I've already got 2 reading challenges going on, so I've been debating whether or not to do this one. Unfortunately, it's just too alluring...scary reads, giveaways, an engaging host...what's not to love? Since it's still hitting 110 degrees here, I'm hoping this will get me into the Fall/Halloween spirit. If you want to join in, check out Carl's site for all the details.

My list is below:


Peril the First (read 4 books of any length from any subgenre of scary stories you choose):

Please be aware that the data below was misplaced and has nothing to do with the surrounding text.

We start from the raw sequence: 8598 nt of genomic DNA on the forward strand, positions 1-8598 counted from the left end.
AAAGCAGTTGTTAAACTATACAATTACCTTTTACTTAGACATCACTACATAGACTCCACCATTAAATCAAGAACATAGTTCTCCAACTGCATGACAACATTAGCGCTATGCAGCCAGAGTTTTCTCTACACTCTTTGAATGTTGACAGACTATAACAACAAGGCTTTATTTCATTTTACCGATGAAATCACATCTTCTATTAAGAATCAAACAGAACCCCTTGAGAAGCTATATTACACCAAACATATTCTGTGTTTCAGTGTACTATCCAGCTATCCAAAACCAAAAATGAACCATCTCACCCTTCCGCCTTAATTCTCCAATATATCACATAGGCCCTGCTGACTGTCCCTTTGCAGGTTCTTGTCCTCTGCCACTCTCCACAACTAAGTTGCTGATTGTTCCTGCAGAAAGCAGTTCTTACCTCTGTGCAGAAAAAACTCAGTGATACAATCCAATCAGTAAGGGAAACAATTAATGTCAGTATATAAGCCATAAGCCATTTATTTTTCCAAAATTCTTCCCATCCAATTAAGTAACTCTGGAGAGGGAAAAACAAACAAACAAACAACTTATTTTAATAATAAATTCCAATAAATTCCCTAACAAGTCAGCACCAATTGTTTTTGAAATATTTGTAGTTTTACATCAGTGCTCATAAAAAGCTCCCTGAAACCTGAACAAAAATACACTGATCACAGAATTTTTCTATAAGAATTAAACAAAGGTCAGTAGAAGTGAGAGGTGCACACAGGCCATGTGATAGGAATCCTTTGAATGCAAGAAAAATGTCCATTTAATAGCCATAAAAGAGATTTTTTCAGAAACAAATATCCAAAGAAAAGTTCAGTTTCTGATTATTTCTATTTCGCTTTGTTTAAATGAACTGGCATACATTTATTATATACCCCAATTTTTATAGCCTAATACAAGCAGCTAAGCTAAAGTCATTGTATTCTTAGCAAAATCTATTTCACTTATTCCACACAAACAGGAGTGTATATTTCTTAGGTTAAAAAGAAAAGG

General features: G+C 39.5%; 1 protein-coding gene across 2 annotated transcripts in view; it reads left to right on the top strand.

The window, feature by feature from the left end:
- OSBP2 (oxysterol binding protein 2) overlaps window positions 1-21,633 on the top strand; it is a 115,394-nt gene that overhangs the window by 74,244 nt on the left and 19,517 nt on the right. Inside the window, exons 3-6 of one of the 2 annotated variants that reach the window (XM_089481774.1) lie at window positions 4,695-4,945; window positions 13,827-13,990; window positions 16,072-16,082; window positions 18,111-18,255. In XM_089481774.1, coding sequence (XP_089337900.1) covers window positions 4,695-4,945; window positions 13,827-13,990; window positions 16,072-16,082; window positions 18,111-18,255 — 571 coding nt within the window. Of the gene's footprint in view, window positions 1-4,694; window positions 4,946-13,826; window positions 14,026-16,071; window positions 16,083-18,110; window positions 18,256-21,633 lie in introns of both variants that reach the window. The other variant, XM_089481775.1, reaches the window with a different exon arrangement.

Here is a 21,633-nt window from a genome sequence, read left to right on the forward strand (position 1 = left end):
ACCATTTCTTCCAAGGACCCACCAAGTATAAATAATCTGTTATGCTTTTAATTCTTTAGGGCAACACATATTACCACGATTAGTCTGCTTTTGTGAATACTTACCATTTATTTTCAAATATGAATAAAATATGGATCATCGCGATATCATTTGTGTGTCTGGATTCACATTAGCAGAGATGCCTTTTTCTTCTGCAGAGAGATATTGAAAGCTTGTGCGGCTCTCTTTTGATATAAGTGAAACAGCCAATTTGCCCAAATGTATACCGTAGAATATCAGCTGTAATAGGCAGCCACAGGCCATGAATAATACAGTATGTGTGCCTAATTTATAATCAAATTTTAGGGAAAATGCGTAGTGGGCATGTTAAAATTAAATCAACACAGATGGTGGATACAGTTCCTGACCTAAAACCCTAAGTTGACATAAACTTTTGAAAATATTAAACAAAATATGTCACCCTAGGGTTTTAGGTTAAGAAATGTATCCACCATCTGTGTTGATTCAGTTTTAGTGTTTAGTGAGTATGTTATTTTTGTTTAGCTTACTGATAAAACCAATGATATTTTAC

1. Mistress of the Art of Death - Ariana Franklin (also reading for the Unread Authors Challenge hosted by Sycorax Pine)

2. The Heart-Shaped Box - Joe Hill (also reading for Cardathon Challenge, hosted by Becky)

3. A Series of Unfortunate Events: The Bad Beginning, Or Orphans - Lemony Snickett (also reading for Unread Authors Challenge)

4. Stardust - Neil Gaiman


Peril the Second (Read 2 long books with 1 average-sized volume sandwiched between)
1. Jonathan Strange and Mr. Norrell - Susanna Clarke
2. Strange Happenings - Avi
3. Glass Books of the Dream Eaters - Gordon Dahlquist
Alternates
1. Rosemary's Baby - Ira Levin
2. In Cold Blood - Truman Capote
3. Stiff: The Curious Lives of Human Cadavers - Mary Roach